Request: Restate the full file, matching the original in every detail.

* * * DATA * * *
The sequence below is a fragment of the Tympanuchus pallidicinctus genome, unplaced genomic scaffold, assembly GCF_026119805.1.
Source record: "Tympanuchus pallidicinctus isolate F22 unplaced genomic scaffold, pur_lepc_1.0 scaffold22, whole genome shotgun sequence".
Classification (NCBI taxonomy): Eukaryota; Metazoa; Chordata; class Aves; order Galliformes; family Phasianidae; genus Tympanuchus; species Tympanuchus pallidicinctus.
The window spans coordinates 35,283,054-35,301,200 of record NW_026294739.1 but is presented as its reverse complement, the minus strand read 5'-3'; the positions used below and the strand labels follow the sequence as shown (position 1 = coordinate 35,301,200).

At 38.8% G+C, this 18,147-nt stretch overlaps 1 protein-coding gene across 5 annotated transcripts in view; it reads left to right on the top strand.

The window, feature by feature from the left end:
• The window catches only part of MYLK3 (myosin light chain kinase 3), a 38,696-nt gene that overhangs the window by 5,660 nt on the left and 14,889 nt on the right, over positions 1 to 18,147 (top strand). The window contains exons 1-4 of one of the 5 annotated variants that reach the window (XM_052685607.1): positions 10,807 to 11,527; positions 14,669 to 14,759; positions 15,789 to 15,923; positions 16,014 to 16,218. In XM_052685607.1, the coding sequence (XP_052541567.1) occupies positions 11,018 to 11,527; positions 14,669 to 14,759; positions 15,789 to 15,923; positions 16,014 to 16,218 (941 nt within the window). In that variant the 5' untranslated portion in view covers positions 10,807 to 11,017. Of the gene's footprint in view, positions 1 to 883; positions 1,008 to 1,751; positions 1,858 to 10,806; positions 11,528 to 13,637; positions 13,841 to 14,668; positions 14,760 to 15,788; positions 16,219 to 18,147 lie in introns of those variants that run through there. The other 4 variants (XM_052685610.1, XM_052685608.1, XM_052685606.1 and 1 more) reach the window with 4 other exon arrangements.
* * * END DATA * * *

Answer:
The sequence below is a fragment of the Tympanuchus pallidicinctus genome, unplaced genomic scaffold, assembly GCF_026119805.1.
Source record: "Tympanuchus pallidicinctus isolate F22 unplaced genomic scaffold, pur_lepc_1.0 scaffold22, whole genome shotgun sequence".
Classification (NCBI taxonomy): Eukaryota; Metazoa; Chordata; class Aves; order Galliformes; family Phasianidae; genus Tympanuchus; species Tympanuchus pallidicinctus.
The window spans coordinates 35,283,054-35,301,200 of record NW_026294739.1 but is presented as its reverse complement, the minus strand read 5'-3'; the positions used below and the strand labels follow the sequence as shown (position 1 = coordinate 35,301,200).

At 38.8% G+C, this 18,147-nt stretch overlaps 1 protein-coding gene across 5 annotated transcripts in view; it reads left to right on the top strand.

The window, feature by feature from the left end:
• The window catches only part of MYLK3 (myosin light chain kinase 3), a 38,696-nt gene that overhangs the window by 5,660 nt on the left and 14,889 nt on the right, over positions 1 to 18,147 (top strand). The window contains exons 1-4 of one of the 5 annotated variants that reach the window (XM_052685607.1): positions 10,807 to 11,527; positions 14,669 to 14,759; positions 15,789 to 15,923; positions 16,014 to 16,218. In XM_052685607.1, the coding sequence (XP_052541567.1) occupies positions 11,018 to 11,527; positions 14,669 to 14,759; positions 15,789 to 15,923; positions 16,014 to 16,218 (941 nt within the window). In that variant the 5' untranslated portion in view covers positions 10,807 to 11,017. Of the gene's footprint in view, positions 1 to 883; positions 1,008 to 1,751; positions 1,858 to 10,806; positions 11,528 to 13,637; positions 13,841 to 14,668; positions 14,760 to 15,788; positions 16,219 to 18,147 lie in introns of those variants that run through there. The other 4 variants (XM_052685610.1, XM_052685608.1, XM_052685606.1 and 1 more) reach the window with 4 other exon arrangements.